Three of the most common reasons consumers file for bankruptcy are divorce, loss of a job, and illness. Debts resulting from serious health issues can be overwhelming. Those with insurance still often face unreimbursed expenses, and even the medical insurance co-pays can become incredibly costly after repeated hospital visits. And if you're among the millions of Americans without sufficient (or any) health insurance, the outlook is even bleaker. The financial burden of health care can definitely challenge your finances. Fortunately, consumers have some options.
Work Out a Payment Plan with the Hospital
Many hospitals have special payment arrangements for qualifying low-income individuals. In some cases, hospitals may even consider waiving some of the bill. Some hospitals give special reductions to patients whose income is at or below three times the federal poverty level.
Charitable Hospitals Often Have Special Programs
Some nonprofit religious and charity-oriented hospitals have special care programs that pick up all or part of the cost of care for indigent or special needs families. Sometimes all it takes is a simple phone call to the hospital administrator to find out about these programs.
Negotiating Medical Debt
Law firms such as ours that specialize in debt relief can negotiate on your behalf to reduce the balance you owe to something you can afford to repay. Frequently, you can reduce medical debts substantially.
Even when medical insurance covers most medical expenses, the loss of income from dealing with family illness can strain a person's finances. If the strategies discussed above aren't successful, you may have the option to resolve your debt by declaring bankruptcy. In bankruptcy proceedings, medical debt is viewed as the same type of unsecured debt as credit card debt. For those who are eligible to file for Chapter 7 Bankruptcy, all unsecured debt can be totally eliminated. In those cases where Chapter 7 is not a possibility, Chapter 13 Bankruptcy often forces unsecured creditors like medical providers, hospitals, and doctors to accept pennies on the dollar. Be aware, though, that declaring bankruptcy has serious consequences and should only be considered after consulting with a qualified attorney.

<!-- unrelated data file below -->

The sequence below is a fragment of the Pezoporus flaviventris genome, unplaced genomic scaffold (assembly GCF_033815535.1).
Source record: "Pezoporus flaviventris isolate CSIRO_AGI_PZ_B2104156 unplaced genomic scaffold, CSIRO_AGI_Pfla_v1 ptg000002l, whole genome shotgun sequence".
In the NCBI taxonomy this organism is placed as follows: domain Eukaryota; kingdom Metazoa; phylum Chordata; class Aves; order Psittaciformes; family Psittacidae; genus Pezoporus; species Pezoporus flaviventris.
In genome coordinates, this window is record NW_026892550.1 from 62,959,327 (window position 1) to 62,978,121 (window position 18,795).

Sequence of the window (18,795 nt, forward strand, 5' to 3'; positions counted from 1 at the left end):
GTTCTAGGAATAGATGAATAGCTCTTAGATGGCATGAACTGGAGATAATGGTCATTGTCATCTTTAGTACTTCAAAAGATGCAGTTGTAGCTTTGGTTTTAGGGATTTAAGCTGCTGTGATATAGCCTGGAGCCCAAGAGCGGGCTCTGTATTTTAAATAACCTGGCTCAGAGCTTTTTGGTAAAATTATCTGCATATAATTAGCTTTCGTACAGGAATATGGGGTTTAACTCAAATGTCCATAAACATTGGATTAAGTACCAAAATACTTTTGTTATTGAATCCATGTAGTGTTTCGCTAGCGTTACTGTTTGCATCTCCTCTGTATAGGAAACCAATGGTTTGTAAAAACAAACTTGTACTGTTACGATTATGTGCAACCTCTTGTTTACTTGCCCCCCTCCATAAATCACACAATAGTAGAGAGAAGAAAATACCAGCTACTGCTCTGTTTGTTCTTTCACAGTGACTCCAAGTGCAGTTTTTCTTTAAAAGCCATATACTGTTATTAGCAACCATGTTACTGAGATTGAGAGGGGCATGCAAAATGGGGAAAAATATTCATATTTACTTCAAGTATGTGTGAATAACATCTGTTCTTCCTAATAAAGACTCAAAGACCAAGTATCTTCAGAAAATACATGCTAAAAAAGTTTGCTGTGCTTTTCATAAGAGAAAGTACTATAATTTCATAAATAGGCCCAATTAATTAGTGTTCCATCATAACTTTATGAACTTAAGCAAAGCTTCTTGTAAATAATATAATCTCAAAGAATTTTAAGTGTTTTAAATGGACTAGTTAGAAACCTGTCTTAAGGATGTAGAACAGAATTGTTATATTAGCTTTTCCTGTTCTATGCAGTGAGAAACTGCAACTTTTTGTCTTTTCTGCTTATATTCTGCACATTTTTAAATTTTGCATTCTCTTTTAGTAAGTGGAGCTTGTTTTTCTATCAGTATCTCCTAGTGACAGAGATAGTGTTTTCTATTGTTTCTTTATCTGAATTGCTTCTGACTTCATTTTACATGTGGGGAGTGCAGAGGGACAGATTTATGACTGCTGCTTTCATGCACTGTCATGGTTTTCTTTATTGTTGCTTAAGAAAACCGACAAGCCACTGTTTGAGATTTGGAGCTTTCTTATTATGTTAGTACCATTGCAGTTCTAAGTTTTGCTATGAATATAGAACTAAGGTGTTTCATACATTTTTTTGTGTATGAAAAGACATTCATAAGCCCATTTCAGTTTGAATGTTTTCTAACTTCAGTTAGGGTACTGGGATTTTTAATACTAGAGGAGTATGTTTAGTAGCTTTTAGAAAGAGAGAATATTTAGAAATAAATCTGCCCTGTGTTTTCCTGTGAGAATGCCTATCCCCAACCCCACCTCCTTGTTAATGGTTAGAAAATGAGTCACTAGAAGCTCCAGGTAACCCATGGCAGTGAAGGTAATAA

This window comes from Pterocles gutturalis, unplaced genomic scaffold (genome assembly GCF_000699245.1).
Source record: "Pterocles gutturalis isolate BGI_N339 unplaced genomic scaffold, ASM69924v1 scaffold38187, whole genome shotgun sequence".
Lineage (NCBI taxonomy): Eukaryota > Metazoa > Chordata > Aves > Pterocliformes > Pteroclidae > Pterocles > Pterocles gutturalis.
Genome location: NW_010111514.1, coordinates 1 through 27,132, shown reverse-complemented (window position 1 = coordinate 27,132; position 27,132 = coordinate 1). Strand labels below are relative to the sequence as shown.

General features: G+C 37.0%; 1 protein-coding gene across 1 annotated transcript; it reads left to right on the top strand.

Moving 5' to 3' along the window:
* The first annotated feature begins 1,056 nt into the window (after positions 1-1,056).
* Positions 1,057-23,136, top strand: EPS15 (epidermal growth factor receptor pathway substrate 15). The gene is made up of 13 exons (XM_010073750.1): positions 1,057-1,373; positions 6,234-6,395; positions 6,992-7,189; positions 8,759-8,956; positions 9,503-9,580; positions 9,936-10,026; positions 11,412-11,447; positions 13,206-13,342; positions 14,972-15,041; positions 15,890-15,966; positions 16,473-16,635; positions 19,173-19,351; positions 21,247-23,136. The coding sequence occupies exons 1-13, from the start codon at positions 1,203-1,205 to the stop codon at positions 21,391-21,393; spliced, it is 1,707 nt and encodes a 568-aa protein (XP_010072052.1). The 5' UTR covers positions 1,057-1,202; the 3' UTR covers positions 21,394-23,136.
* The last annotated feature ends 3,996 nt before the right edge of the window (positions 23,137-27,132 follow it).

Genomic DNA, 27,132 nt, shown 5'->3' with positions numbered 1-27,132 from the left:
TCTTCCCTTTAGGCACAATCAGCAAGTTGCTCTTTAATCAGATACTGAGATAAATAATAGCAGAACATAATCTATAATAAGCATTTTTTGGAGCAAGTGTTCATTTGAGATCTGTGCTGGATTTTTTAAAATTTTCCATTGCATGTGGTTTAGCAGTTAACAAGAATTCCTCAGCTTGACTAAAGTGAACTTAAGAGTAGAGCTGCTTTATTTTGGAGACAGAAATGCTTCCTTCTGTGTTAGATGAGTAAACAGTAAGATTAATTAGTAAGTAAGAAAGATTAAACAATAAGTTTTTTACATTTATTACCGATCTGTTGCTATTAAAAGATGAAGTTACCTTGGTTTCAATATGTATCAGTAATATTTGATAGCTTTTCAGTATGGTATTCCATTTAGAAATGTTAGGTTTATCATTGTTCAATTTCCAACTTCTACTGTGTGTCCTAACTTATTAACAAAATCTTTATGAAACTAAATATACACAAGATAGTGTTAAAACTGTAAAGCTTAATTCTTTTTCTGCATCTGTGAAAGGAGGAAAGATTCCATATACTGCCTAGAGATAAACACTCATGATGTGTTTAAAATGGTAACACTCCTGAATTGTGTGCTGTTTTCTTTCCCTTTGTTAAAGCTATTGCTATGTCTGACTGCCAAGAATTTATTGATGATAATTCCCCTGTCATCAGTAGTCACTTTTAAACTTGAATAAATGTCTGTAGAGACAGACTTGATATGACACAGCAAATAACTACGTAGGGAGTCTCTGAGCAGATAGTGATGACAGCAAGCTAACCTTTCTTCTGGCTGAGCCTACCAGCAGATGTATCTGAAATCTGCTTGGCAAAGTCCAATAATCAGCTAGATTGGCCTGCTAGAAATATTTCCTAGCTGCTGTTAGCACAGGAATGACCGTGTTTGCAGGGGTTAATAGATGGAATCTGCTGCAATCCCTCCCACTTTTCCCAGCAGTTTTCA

Don't Ignore Medical Bills
Medical debt is still debt that doctors and hospitals will aggressively seek to collect by suing you. However, just like there are cures for illness, there are cures for overwhelming medical debt. If you have mounting medical bills or any other debt problems, don't wait until you lose everything before you seek financial help.
Additional resources provided by the author
This article was adapted from one of my blog posts. For more information about resolving debt, please click on the blue links below: